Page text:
Two very different communities in Panama face the same major challenge: Climate change

local transportation is via boat

Traveling on boats is the main mode of transportation between islands of Guna Yala, and most are operated by local Guna people. (Luodan Rojas/Medill)

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Adaptation, Climate, Natural Disasters

By Luodan Rojas

Separated by miles of ocean and a 2-hour drive, or a 50-mile hike, through the jungle, Guna Yala and Kalu Yala are two of Panama’s most sustainable communities.

Guna Yala, part of the San Blas Islands in the Caribbean, and Kalu Yala, a commune in the interior jungle, differ drastically in not only their locations, but also in contrasting heritages, culture, and history. What the two do share in common are beliefs and practices that revere the environment.

The Guna people, one of the country’s eight main indigenous groups live on the Guna Yala islands as an independent province off the coast of northeast Panama. More than 360 small islands make up the Guna archipelago, but only about 50 are actually inhabited and many of which welcome tourists.

The stark contrast between mainland Panama and Guna Yala is apparent even before setting foot on the islands. The water, astonishingly clear and filled with marine life, combined with white sands and palm trees make the perfect vacation spot. What is not immediately apparent, however, is the deeply rooted culture and traditions of the Guna people who consider the islands sacred.  

According to Aresio Valiente López, a Guna environmental lawyer and professor fighting for indigenous rights, one distinguishing characteristic of Guna Yala is their right of self-government as an autonomous province. 

A major component of the Guna culture is the unique relationship with their environment, which can be seen through much of the artworks and traditional clothing made by Guna people.

“Most of the Native American communities in the Americas are very, very close to the land and to the mountains and to the sea and to the environment in general. The Kuna people are not far from that,” said Diwigdi “Diwi” Valiente, a 28-year-old Guna environmental activist and entrepreneur.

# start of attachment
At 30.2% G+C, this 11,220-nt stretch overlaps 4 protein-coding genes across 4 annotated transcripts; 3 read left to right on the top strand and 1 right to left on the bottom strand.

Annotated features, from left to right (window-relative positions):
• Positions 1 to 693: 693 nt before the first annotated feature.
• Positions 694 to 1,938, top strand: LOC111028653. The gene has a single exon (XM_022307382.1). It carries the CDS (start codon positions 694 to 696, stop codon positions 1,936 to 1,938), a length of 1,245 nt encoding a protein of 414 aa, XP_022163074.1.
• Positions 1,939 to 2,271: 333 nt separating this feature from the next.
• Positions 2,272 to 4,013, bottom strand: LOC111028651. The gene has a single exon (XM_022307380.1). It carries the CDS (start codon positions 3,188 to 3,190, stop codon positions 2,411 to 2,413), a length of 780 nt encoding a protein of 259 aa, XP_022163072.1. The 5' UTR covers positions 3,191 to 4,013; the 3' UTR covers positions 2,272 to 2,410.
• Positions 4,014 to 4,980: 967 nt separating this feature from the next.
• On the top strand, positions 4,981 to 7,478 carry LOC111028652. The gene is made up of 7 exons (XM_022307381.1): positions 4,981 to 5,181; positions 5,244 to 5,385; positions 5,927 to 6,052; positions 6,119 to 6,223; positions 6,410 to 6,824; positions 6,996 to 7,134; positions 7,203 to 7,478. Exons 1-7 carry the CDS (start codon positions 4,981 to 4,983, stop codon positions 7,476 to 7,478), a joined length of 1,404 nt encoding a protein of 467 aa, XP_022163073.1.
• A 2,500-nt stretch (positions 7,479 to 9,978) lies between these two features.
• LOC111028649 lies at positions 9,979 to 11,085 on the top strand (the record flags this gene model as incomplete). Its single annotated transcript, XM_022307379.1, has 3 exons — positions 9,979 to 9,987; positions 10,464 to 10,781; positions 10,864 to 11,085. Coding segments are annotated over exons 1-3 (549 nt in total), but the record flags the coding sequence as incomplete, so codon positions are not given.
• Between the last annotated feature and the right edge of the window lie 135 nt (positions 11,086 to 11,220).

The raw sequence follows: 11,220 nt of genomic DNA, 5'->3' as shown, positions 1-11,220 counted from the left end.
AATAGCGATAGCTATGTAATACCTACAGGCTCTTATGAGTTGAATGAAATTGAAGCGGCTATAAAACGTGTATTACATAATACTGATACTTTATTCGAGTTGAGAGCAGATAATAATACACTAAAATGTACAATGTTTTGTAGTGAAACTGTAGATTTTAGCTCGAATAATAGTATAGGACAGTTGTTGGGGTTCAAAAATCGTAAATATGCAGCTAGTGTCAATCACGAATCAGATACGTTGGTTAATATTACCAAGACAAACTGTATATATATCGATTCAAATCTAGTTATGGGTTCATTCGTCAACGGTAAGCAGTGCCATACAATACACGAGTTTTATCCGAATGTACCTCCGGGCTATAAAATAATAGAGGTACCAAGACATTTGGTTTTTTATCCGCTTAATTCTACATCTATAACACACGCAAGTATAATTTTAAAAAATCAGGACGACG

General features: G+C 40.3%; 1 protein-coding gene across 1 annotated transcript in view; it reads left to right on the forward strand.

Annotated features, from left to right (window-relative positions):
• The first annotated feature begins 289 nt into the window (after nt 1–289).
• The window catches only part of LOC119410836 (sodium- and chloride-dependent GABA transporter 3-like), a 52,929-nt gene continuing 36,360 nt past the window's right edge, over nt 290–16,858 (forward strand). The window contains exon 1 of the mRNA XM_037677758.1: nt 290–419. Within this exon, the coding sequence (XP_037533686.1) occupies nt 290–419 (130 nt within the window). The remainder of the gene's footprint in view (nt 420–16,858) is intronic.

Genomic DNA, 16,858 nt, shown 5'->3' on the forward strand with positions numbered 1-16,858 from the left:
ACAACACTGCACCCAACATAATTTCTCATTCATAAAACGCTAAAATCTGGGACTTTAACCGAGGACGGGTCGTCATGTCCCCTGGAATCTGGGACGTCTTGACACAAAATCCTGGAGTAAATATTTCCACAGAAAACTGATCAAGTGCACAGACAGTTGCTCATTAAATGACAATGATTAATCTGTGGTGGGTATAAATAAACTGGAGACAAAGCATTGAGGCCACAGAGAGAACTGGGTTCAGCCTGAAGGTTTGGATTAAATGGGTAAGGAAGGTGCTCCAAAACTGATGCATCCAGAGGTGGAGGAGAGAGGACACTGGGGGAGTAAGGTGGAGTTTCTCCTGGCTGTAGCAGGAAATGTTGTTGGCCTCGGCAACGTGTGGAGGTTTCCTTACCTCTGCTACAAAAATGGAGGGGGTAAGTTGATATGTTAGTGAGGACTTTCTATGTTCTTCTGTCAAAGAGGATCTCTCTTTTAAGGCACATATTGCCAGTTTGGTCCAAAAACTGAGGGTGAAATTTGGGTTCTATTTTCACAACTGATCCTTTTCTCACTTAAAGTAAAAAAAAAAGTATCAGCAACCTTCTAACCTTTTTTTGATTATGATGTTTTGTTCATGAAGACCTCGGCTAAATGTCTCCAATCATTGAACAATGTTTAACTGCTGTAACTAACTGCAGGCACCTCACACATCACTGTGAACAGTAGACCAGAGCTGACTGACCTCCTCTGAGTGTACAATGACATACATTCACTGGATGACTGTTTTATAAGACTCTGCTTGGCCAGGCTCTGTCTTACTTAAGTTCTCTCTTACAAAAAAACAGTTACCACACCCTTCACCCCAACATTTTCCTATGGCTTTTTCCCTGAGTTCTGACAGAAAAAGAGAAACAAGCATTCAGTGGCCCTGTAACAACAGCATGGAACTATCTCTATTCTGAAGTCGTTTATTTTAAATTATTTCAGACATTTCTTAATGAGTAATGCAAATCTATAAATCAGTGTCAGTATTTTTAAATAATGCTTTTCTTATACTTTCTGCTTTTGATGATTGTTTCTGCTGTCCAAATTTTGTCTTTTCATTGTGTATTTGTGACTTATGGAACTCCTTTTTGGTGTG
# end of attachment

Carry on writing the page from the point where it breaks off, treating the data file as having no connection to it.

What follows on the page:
While some aspects of Guna cultural beliefs regarding the environment may align with the Western concept of sustainability, they are not the same given their contrasting origins, usages, and connection to their respective cultures.

“There is supposed to be one prophet – similar to Jesus – that taught us how to behave like humans,” Valiente said, “We have this religion and way of thinking where we not only have the Mother Earth, but also the (Father) Sun.”

Delfino Davies, museum guide on the Guna Yala city island of Carti Sugtupu, explained that the dual aspect of mother and father is one of the most central aspects of Guna religion. Couplings are present everywhere in Guna life and culture; all places and objects are assigned either female or male.

The mola pictured here is displayed in the museum of Guna Yala’s city island. Molas depict spiritual symbols are also popular handcrafted souvenirs sold on many Guna islands. (Luodan Rojas/Medill)

Davies describes this coupling pattern that shows up distinctly in molas, the Guna’s traditional artwork sewed into a square of cloth, later made into clothing for Guna women. Molas typically have a geometric element to them and reflect designs from Guna legends and culture.

The Guna’s distinctive cultural beliefs are closely connected to their beliefs about climate change, or in some cases, lack thereof.

Valiente explains that many Guna do not have opinions about climate change, simply because they don’t have sufficient access to information on the topic. Many people in Guna Yala also don’t consider issues caused by climate change to be anything more than fluctuations in the weather, though they are seasonal witnesses to the increasing flooding linked to sea level rise as glaciers melt in polar regions.

“Here, in the islands: there are months when the islands get completely flooded. You have water up to your ankles. Imagine living for a month like that. There (are) people that still believe that’s because of nature itself,” Valiente said.

Abelardo “Tito” Nuñez Davies, 40, who resides on small Pelican Island island with his mother and nephews, notes matter-of-factly that his family’s Guna island is shrinking. The house, once in the center of the place, now flanks the sea. “What can I say? We’re here because of the grace of God.”

Nuñez also explains that although he and his family have had to temporarily relocate to nearby islands during big storms, they haven’t even thought about permanently moving.

Tito Nuñez Davies lives with his mother and nephews, who live in the only house on Pelican Island pictured here. Not long ago, the island itself was significantly bigger and the family’s house was in the center of it. (Alex Schwartz/Medill)

Valiente sees climate change through a different lens as his people are disproportionately affected by it. “It’s super frustrating. It’s even worse because you try to explain (to) people climate change and they don’t understand it because they are not causing it,” he said.

“Panama doesn’t produce anything; we are a country of service. A country that did not contribute to climate change at all.”